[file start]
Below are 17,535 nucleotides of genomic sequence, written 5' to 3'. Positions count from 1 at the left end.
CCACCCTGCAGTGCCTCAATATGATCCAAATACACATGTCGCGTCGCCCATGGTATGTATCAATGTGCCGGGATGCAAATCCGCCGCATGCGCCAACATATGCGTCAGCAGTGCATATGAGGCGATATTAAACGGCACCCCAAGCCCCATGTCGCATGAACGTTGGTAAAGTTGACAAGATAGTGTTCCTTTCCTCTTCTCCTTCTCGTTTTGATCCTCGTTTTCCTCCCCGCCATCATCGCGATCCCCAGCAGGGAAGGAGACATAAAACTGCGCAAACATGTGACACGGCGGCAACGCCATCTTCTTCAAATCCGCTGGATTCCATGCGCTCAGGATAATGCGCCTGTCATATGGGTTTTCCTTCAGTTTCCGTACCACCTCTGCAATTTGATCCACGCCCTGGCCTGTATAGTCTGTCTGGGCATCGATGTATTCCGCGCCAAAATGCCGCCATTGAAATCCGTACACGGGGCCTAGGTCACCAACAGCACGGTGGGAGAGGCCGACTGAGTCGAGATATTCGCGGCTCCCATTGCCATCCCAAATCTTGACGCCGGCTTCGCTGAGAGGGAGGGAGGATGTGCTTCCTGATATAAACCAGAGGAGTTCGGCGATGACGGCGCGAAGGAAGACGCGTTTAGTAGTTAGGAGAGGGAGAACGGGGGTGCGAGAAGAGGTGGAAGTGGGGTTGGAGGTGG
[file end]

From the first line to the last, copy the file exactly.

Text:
Below are 17,535 nucleotides of genomic sequence, written 5' to 3'. Positions count from 1 at the left end.
CCACCCTGCAGTGCCTCAATATGATCCAAATACACATGTCGCGTCGCCCATGGTATGTATCAATGTGCCGGGATGCAAATCCGCCGCATGCGCCAACATATGCGTCAGCAGTGCATATGAGGCGATATTAAACGGCACCCCAAGCCCCATGTCGCATGAACGTTGGTAAAGTTGACAAGATAGTGTTCCTTTCCTCTTCTCCTTCTCGTTTTGATCCTCGTTTTCCTCCCCGCCATCATCGCGATCCCCAGCAGGGAAGGAGACATAAAACTGCGCAAACATGTGACACGGCGGCAACGCCATCTTCTTCAAATCCGCTGGATTCCATGCGCTCAGGATAATGCGCCTGTCATATGGGTTTTCCTTCAGTTTCCGTACCACCTCTGCAATTTGATCCACGCCCTGGCCTGTATAGTCTGTCTGGGCATCGATGTATTCCGCGCCAAAATGCCGCCATTGAAATCCGTACACGGGGCCTAGGTCACCAACAGCACGGTGGGAGAGGCCGACTGAGTCGAGATATTCGCGGCTCCCATTGCCATCCCAAATCTTGACGCCGGCTTCGCTGAGAGGGAGGGAGGATGTGCTTCCTGATATAAACCAGAGGAGTTCGGCGATGACGGCGCGAAGGAAGACGCGTTTAGTAGTTAGGAGAGGGAGAACGGGGGTGCGAGAAGAGGTGGAAGTGGGGTTGGAGGTGG